Information from: “Tunica Tulane Language Project” .
The last speaker of Tunica, Sesostrie Youchigant, passed away in 1949; therefore there are no native, second-language or semi speakers of the language (Youchgant himself appears to have been a semi-speaker). However the Tunica-Biloxi tribe is working to change the situation, aiming lessons, classes, and learning materials at both children and adult tribe members.
MORE ON VITALITY
While the last native speaker of Tunica passed away in 1949, The Tunica-Biloxi Tribe of Marksville, Louisana has been working with the Tulane Linguistics department to revitalize the Tunica language for the past two years. Using documents produced by Albert Gatschet, John Swanton and Mary Haas, the Tunica Tulane Language Project has created an updated orthography, written Tunica prayers, and produced several Tunica children's books with accompanying recording in Tunica. Lesson plans have also been created, and the Tunica-Biloxi Tribe held its first Tunica language camp in the summer of 2012. Current projects include producing an updated Tunica dictionary as well as an illustrated dictionary for children, creating a pedagogical grammar based on Haas, and producing digital, interactive language learning tools to accompany an ever increasing number of lesson plans. So while Tunica is currently sleeping, the Tunica-Biloxi Tribe is very adamantly trying to rouse it from its slumber.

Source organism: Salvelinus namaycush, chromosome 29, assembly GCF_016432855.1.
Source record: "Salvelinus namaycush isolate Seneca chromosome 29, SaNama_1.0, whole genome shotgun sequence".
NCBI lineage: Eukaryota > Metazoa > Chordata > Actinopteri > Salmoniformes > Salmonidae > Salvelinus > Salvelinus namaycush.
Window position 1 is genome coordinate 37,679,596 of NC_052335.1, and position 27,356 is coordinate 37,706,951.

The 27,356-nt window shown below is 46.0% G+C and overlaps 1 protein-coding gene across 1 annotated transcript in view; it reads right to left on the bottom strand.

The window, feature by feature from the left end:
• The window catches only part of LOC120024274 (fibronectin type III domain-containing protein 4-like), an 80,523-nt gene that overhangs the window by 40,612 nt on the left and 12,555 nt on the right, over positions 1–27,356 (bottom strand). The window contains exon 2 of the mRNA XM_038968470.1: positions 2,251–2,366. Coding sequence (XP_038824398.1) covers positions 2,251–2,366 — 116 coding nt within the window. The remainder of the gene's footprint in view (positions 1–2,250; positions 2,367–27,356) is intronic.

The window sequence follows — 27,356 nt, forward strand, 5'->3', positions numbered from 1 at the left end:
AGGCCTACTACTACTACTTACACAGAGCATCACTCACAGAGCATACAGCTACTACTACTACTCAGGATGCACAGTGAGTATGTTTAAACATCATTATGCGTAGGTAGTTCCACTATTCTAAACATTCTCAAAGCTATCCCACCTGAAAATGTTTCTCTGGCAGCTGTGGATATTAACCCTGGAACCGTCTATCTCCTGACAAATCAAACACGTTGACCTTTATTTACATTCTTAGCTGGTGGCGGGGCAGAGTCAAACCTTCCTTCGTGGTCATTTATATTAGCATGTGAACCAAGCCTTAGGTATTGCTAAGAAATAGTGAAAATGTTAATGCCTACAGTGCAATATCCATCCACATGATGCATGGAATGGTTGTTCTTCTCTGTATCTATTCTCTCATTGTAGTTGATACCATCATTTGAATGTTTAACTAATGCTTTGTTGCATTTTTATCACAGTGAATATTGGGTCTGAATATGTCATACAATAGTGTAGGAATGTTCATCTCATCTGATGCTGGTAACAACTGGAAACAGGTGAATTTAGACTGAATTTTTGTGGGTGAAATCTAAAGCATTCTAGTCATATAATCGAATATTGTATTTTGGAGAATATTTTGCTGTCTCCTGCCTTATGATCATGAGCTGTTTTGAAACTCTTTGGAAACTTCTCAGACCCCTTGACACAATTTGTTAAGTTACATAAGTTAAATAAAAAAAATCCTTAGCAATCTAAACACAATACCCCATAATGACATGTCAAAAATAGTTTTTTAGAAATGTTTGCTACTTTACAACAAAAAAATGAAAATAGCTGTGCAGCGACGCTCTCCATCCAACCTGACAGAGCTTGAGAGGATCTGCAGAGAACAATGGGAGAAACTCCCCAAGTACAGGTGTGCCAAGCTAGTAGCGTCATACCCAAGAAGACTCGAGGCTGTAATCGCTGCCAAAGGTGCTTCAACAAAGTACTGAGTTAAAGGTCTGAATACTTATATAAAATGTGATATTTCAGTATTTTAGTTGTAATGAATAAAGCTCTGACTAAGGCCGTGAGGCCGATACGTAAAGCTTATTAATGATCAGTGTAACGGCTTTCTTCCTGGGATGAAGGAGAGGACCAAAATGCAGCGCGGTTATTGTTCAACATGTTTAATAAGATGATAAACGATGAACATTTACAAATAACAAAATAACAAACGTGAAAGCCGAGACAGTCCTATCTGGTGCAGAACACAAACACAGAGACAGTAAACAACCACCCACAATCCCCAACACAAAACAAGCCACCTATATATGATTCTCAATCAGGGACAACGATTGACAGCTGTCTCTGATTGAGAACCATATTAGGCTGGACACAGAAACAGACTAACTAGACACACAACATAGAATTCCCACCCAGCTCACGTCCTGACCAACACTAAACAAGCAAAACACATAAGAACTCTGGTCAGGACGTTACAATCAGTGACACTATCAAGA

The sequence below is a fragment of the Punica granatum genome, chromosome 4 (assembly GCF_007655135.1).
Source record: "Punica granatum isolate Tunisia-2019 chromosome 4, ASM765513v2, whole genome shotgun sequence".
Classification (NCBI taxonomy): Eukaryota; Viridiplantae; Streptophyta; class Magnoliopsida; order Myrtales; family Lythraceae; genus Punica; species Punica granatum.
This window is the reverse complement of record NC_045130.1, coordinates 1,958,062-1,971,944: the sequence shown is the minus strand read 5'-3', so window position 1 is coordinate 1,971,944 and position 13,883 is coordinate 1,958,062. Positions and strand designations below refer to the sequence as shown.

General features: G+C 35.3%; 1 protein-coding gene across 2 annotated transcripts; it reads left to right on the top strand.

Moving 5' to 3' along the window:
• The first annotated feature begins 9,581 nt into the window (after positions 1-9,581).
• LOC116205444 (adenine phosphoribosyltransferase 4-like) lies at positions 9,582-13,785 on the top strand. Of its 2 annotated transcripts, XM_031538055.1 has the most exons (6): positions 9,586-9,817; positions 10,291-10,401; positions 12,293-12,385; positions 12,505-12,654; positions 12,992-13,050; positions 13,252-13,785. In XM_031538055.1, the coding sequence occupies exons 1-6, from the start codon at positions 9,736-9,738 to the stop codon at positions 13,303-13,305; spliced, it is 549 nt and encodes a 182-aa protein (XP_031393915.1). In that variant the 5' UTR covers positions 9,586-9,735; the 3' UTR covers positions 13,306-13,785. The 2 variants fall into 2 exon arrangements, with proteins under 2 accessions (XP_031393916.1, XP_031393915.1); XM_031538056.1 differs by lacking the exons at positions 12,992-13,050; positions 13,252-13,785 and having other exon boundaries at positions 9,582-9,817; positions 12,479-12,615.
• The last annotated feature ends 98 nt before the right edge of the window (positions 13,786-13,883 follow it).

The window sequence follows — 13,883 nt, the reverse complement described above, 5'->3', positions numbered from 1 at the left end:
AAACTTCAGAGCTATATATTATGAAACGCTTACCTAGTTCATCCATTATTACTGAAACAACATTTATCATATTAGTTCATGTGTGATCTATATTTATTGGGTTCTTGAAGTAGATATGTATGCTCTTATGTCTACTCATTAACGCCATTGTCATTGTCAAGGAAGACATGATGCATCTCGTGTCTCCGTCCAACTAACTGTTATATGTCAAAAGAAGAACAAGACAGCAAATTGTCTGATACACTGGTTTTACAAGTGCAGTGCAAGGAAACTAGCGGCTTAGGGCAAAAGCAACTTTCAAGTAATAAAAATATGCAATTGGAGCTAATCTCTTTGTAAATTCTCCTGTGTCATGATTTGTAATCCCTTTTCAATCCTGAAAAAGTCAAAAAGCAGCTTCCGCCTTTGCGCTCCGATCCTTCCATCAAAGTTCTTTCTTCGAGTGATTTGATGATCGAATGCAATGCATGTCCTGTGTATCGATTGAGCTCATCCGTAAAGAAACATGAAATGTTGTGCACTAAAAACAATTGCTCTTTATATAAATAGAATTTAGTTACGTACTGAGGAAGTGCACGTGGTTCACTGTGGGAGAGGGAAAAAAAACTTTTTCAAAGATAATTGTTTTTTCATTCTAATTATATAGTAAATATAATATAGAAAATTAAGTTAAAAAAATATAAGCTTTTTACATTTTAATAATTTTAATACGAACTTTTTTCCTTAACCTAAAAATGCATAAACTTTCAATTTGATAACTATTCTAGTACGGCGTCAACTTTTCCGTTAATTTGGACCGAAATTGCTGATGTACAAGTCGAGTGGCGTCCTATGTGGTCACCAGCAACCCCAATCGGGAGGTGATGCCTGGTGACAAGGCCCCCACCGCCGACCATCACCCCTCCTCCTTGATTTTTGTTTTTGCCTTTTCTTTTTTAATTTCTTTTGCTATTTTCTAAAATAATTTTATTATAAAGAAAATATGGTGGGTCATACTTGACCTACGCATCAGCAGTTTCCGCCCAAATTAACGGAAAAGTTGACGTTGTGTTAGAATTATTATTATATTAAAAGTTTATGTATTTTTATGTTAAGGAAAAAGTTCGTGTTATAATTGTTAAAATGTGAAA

Information from: “Ethnologue: Languages of the World, 18th Edition” . Lewis, M. Paul, Gary F. Simons, and Charles D. Fennig · SIL International
"No known L1 speakers ... Became extinct after 1950" (Golla 2007).
DATE OF INFO
"North central Louisiana."
Information from: “North America” (7-41) . Victor Golla and Ives Goddard and Lyle Campbell and Marianne Mithun and Mauricio Mixco (2008) , Chris Moseley and Ron Asher · Routledge
Tunica, a heritage language of the Tunica-Biloxi Tribe of Marksville, Avoyelles Parish, Louisiana, was spoken in the 17th and 18th century along the Mississippi River near Vicksburg, Mississippi ... the principal documentation is by Haas, who collected extensive data between 1933 and 1939 and published a grammar, a grammatical sketch, a dictionary, and a collection of texts. The last speaker, with whom Haas worked, died after 1950.